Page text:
Monday, February 09, 2009
Gollywogs and Jewish dolls
As the Carol Thatcher row got started, and the predictable right-wing response about how this was yet another case of "political correctness gone mad" began to gather steam, I reflected on how the mainstream commentariat would react to anti-semitic caricatures turned into dolls. After all, post-holocaust, anti-semitism is supposed to be even more taboo than anti-black racism. I remembered hearing someone - (Howard Jacobson, in the "Roots Schmoots", maybe?) mention that such dolls actually did exist and were sold in Poland. So I thought I'd look for a picture of them, post it, and see if it shamed any defenders of the Gollywog. (I found these Jewish dolls, delightfully depicted with their money bags and boxes).
My mistake was to search for "Jewish Puppet" rather than "Jewish Doll". I was unprepared for the volume and rancour of the images and words that this search uncovered. There's a little bit of me that thinks that we Jews sometimes make too much fuss about contemporary anti-semitism, because in my liberal professional life I rarely encounter it. But my "Jewish Puppet" search revealed to me the extent to which the Jewish conspiracy theory is alive and well on the web. Try it yourself.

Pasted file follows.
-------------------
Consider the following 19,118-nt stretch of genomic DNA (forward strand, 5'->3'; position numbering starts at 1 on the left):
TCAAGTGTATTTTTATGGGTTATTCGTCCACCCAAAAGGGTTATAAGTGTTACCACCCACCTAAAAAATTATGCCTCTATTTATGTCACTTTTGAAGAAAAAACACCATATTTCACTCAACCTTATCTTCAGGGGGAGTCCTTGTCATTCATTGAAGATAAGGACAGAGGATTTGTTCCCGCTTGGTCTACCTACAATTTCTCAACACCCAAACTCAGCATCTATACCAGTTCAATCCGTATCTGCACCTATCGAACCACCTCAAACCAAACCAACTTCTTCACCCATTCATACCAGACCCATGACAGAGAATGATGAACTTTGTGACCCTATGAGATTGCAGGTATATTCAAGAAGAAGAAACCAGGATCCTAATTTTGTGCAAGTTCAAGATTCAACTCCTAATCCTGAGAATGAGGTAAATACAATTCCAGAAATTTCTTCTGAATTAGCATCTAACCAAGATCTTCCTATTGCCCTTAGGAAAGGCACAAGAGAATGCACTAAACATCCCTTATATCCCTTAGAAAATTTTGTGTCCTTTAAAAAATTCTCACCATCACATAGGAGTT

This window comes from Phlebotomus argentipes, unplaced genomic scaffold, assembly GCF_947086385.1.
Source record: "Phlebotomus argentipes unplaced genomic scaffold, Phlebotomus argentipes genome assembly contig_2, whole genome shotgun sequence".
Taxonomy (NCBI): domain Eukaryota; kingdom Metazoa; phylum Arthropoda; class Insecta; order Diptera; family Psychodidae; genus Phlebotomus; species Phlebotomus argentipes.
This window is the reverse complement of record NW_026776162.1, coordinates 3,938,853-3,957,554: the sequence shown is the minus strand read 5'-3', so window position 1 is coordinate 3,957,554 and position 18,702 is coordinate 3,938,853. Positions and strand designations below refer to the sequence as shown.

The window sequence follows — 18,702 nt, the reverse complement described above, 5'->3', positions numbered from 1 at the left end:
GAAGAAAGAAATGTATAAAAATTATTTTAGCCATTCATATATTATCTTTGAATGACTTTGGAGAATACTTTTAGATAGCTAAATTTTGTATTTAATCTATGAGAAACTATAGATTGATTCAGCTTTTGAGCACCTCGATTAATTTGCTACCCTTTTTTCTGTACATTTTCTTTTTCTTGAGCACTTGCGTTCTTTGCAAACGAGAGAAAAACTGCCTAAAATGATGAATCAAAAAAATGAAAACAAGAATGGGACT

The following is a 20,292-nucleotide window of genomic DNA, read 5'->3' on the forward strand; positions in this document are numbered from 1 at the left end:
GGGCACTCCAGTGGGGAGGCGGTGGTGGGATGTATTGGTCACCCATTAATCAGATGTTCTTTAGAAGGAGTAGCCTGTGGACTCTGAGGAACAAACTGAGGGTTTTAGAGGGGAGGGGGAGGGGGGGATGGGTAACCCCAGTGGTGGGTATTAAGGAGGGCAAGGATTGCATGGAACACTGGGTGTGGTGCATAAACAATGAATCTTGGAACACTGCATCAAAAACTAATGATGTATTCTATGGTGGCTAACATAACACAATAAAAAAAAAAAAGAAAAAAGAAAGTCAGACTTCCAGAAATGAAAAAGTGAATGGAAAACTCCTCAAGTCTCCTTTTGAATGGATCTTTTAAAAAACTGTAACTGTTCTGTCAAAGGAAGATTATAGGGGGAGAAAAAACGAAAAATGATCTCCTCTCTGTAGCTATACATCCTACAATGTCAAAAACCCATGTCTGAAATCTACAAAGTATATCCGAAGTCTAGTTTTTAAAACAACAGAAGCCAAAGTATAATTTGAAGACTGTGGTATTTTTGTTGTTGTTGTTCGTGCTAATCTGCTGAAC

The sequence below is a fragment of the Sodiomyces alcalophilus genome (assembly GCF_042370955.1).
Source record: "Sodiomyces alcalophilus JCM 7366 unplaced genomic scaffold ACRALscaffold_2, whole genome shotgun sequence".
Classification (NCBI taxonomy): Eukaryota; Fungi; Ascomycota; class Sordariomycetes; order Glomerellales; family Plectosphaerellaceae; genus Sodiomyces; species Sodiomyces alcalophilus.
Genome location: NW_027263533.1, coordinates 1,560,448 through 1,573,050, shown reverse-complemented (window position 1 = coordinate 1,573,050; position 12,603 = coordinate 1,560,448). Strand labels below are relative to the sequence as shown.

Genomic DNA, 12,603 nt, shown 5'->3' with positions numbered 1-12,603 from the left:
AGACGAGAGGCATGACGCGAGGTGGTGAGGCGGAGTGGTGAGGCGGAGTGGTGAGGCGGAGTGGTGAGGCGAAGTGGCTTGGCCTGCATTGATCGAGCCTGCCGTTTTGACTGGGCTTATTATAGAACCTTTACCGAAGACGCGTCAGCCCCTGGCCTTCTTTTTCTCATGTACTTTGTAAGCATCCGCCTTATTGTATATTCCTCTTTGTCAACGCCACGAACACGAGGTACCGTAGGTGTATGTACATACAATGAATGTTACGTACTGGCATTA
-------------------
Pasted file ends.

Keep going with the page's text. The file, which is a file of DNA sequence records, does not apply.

It also made me think about the limits of liberal anti-racism, which focuses on terms like discrimination and prejudice. Gollywogs physically embody a racist caricature. The toy and the depiction mean that white people don't meet real black people in an unmediated way -- they bring to the meeting all sorts of ideas and reactions derived from the caricature.
But the stereotype of the Jew is not for the most part about 'prejudice'. The content of anti-semitism is not about beards or long noses, it's about the idea that Jews are clever, powerful and greedy for more power. That's why 'discrimination' seems like an appropriate response to the 'gollywog-like' black people, but genocide is the appropriate response to conspiratorial world-dominating Jews.